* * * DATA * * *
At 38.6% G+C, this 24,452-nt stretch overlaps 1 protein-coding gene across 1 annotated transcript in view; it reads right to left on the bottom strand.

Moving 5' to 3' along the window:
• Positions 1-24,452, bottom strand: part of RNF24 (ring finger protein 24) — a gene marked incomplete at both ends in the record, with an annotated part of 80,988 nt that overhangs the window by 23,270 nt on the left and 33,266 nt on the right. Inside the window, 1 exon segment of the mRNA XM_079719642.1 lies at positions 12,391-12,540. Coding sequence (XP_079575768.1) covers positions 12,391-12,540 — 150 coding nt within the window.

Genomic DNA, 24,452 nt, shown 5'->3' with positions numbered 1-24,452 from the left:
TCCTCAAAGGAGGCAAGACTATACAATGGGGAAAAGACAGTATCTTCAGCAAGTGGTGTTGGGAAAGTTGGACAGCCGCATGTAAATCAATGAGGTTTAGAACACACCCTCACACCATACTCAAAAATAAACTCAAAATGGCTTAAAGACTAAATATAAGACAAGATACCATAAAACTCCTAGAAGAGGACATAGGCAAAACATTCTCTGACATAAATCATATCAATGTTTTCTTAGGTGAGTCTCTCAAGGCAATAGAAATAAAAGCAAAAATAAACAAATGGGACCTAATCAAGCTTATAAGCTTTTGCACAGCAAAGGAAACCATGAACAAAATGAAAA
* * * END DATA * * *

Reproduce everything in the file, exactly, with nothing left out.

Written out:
At 38.6% G+C, this 24,452-nt stretch overlaps 1 protein-coding gene across 1 annotated transcript in view; it reads right to left on the bottom strand.

Moving 5' to 3' along the window:
• Positions 1-24,452, bottom strand: part of RNF24 (ring finger protein 24) — a gene marked incomplete at both ends in the record, with an annotated part of 80,988 nt that overhangs the window by 23,270 nt on the left and 33,266 nt on the right. Inside the window, 1 exon segment of the mRNA XM_079719642.1 lies at positions 12,391-12,540. Coding sequence (XP_079575768.1) covers positions 12,391-12,540 — 150 coding nt within the window.

Genomic DNA, 24,452 nt, shown 5'->3' with positions numbered 1-24,452 from the left:
TCCTCAAAGGAGGCAAGACTATACAATGGGGAAAAGACAGTATCTTCAGCAAGTGGTGTTGGGAAAGTTGGACAGCCGCATGTAAATCAATGAGGTTTAGAACACACCCTCACACCATACTCAAAAATAAACTCAAAATGGCTTAAAGACTAAATATAAGACAAGATACCATAAAACTCCTAGAAGAGGACATAGGCAAAACATTCTCTGACATAAATCATATCAATGTTTTCTTAGGTGAGTCTCTCAAGGCAATAGAAATAAAAGCAAAAATAAACAAATGGGACCTAATCAAGCTTATAAGCTTTTGCACAGCAAAGGAAACCATGAACAAAATGAAAA